Thursday, March 22, 2012

My Grandmother

I've spoken a lot about my Grandmother on my blog so I thought it was about time I introduced her. My Grandmother was very, very dear to me, and was the only Grandmother I ever knew.  

Yesterday was her birthday, a day on which I find myself reflecting more than usual on the profound influence she had on my life. When I was a little girl, she nourished me with her unconditional love and adoration. As I grew to be an adult, she was a voice of strength, wisdom and love. Always love. 

In the photograph above, she stands by her beloved rose garden at her home in the hills of Studio City, California. 

My Grandmother was my father's mother. He was her only child, so my brother and I experienced the honor of being her only grandchildren. She lived as a widow for the last thirty years of her life after her husband, our Grandfather, passed away in his sixties.  

When I was around ten years old, I started to leave her little love notes each time we visited. I would slip away at the end of the evening before we headed home and would sit down at her desk to write some words of adoration for her to find after we left. This became a tradition of ours. 

These handwritten notes eventually grew into long letters when I moved to Maine to go to college. And therein began our love affair of writing long letters to each other. Our long distance correspondance lasted for over a decade through my college years, after graduation, during my time in England, and continued after I returned to Maine to live for the subsequent seven years. 

My Grandmother had severe hearing impairment. She struggled with hearing her entire life, and I know that it affected her deeply in many ways. She told me that when she was young, she wore a large, battery-operated device with headphones in order to help her communicate verbally. By the time I was born, hearing devices had improved, so she was able to hear better with the use of hearing aids. But her hearing was a constant struggle for her, especially in the latter days of her life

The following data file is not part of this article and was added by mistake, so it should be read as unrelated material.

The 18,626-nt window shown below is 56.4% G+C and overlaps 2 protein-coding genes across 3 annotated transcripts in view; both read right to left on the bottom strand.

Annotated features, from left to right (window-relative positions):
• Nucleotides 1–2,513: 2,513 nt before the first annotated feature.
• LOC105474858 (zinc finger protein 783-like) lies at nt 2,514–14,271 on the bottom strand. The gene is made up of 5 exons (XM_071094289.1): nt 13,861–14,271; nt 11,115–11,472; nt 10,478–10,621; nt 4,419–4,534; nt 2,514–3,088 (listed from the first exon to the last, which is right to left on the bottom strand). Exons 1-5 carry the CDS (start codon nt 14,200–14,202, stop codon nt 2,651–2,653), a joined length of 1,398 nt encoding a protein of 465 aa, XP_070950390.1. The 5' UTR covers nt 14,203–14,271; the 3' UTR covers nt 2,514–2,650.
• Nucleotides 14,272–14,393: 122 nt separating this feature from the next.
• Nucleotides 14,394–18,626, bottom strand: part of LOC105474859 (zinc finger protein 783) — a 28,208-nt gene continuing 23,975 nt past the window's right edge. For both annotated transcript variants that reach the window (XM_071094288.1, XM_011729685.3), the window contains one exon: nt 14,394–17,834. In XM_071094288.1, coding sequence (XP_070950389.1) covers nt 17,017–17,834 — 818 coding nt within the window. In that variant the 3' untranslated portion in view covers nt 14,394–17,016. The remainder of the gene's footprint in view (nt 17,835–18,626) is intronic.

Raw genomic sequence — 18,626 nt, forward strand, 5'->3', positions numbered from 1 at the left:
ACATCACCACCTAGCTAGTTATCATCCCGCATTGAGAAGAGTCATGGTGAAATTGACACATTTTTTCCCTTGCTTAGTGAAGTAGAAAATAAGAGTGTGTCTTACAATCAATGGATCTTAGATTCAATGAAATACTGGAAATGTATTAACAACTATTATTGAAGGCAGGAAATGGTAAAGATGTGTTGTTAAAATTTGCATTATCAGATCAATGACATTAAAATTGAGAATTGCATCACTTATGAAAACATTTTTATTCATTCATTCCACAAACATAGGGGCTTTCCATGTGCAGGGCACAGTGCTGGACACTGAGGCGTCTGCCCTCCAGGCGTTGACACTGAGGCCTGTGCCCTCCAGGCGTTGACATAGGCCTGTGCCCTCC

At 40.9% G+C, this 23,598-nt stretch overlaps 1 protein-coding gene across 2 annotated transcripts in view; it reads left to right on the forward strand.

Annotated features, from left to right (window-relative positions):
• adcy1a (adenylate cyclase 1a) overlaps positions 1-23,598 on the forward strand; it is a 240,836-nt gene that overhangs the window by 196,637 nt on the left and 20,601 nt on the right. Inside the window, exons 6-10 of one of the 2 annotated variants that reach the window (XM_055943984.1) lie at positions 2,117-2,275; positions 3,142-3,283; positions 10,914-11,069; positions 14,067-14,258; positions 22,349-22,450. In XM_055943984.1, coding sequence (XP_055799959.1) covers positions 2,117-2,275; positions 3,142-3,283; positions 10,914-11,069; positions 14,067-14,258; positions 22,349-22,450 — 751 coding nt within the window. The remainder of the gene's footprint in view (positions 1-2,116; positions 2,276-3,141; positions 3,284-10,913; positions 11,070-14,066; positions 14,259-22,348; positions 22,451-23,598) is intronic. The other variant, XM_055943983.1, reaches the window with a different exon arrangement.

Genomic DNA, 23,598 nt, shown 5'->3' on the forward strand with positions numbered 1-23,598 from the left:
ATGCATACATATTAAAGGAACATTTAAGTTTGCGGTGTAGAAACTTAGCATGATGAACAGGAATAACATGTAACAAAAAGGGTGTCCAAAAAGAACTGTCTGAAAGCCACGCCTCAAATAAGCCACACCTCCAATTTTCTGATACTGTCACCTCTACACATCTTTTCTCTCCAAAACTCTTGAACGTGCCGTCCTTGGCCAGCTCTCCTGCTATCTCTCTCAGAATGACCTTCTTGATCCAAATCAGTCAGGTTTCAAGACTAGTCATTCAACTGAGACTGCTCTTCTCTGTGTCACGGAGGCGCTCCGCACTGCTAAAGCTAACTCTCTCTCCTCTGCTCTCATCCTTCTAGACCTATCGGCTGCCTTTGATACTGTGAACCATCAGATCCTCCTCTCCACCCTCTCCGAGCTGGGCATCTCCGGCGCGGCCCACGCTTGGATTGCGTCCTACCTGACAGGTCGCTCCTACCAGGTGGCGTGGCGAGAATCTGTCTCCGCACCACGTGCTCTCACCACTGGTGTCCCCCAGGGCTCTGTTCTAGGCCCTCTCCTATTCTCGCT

Despite her hearing impairment, she graduated from UCLA (University of California at Los Angeles) where she earned a degree in business. For her to graduate from UCLA despite a hearing impairment, and as a young woman in the 1930s, was quite an accomplishment which must have required incredible determination and patience. While she was at UCLA, she also gained a penchant for college athletics - she was a devoted UCLA Bruins football fan for all of her days!

She used to amaze my brother and I with her stories of walking through the long rows of the cornfields that she passed between her family home in the Hollywood Hills and the campus. That was incredible to imagine when we were kids in the 1970s and 80s. 

She suffered from dimentia during the last ten or so years of her life. This was hard for all of us. But for all of the short term memory that alluded her, she was given the gift of absolute clarity in recollections of her youth. She loved telling stories about growing up with her parents and all of the things that they did together. It was wonderful to witness because it was obviously a very happy time in her life. And ironically, I think reliving her role as her parents' only child was comforting for her as she grappled with the vulnerability of her memory loss and aging. 

The last time I saw my Grandmother, Mike and I were standing in her bedroom at her home in the hills. She was being attended to by a nurse by that time. We stopped by for a quick visit on our way out of town after visiting for the Christmas holiday. She looked at me standing next to my new husband Mike and said, "Oh my darling, you look so grown up standing there." 

She passed away that following spring at the age of ninety three. She lived a long and wonderful life but I miss her so.

When my mom and I were closing up her estate, I came across several large three ring binders tucked safely away in her closet. I took one out and sat on the bed to look at it. What I saw took my breath away. Resting in little protective plastic sleeves were all of the letters, photographs and postcards that I had sent to her over the the course of our correspondance, including those first little love notes I left for her when I was a little girl. 

These items that were accumulated over many years were the story of my life, and she held it so very dear. I don't think I've ever felt such utter adoration and love in my entire life. She gave me the most wonderful gift and I will never forget it. 

Yesterday, I went through some of her old letters. It's been about seven years now since she passed and as I read her words once again I was reminded of how beautiful and special she was. Her letters were so lovely. She made the most ordinary things in life sound like poetry. 

I will cherish her words forever. 

Her name was Margaret. 


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